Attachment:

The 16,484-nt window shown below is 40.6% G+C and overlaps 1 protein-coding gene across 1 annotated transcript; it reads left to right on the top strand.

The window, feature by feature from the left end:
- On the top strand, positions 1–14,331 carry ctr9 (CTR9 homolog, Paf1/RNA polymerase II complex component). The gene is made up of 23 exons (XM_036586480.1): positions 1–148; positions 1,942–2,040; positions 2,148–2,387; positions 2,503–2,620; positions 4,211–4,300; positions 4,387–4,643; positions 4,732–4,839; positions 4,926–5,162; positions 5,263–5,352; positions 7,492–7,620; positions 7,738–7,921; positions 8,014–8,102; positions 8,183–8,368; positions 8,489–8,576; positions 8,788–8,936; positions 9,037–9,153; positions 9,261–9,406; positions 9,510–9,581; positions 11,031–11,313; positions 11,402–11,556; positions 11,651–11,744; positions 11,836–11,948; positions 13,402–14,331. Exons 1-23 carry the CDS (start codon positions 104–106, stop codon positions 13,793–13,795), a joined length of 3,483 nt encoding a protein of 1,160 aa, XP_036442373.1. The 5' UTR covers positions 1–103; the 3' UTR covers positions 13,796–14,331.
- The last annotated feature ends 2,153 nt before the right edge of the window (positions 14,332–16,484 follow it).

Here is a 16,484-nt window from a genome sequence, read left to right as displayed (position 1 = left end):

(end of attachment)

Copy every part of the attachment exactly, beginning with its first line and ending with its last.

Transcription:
The 16,484-nt window shown below is 40.6% G+C and overlaps 1 protein-coding gene across 1 annotated transcript; it reads left to right on the top strand.

The window, feature by feature from the left end:
- On the top strand, positions 1–14,331 carry ctr9 (CTR9 homolog, Paf1/RNA polymerase II complex component). The gene is made up of 23 exons (XM_036586480.1): positions 1–148; positions 1,942–2,040; positions 2,148–2,387; positions 2,503–2,620; positions 4,211–4,300; positions 4,387–4,643; positions 4,732–4,839; positions 4,926–5,162; positions 5,263–5,352; positions 7,492–7,620; positions 7,738–7,921; positions 8,014–8,102; positions 8,183–8,368; positions 8,489–8,576; positions 8,788–8,936; positions 9,037–9,153; positions 9,261–9,406; positions 9,510–9,581; positions 11,031–11,313; positions 11,402–11,556; positions 11,651–11,744; positions 11,836–11,948; positions 13,402–14,331. Exons 1-23 carry the CDS (start codon positions 104–106, stop codon positions 13,793–13,795), a joined length of 3,483 nt encoding a protein of 1,160 aa, XP_036442373.1. The 5' UTR covers positions 1–103; the 3' UTR covers positions 13,796–14,331.
- The last annotated feature ends 2,153 nt before the right edge of the window (positions 14,332–16,484 follow it).

Here is a 16,484-nt window from a genome sequence, read left to right as displayed (position 1 = left end):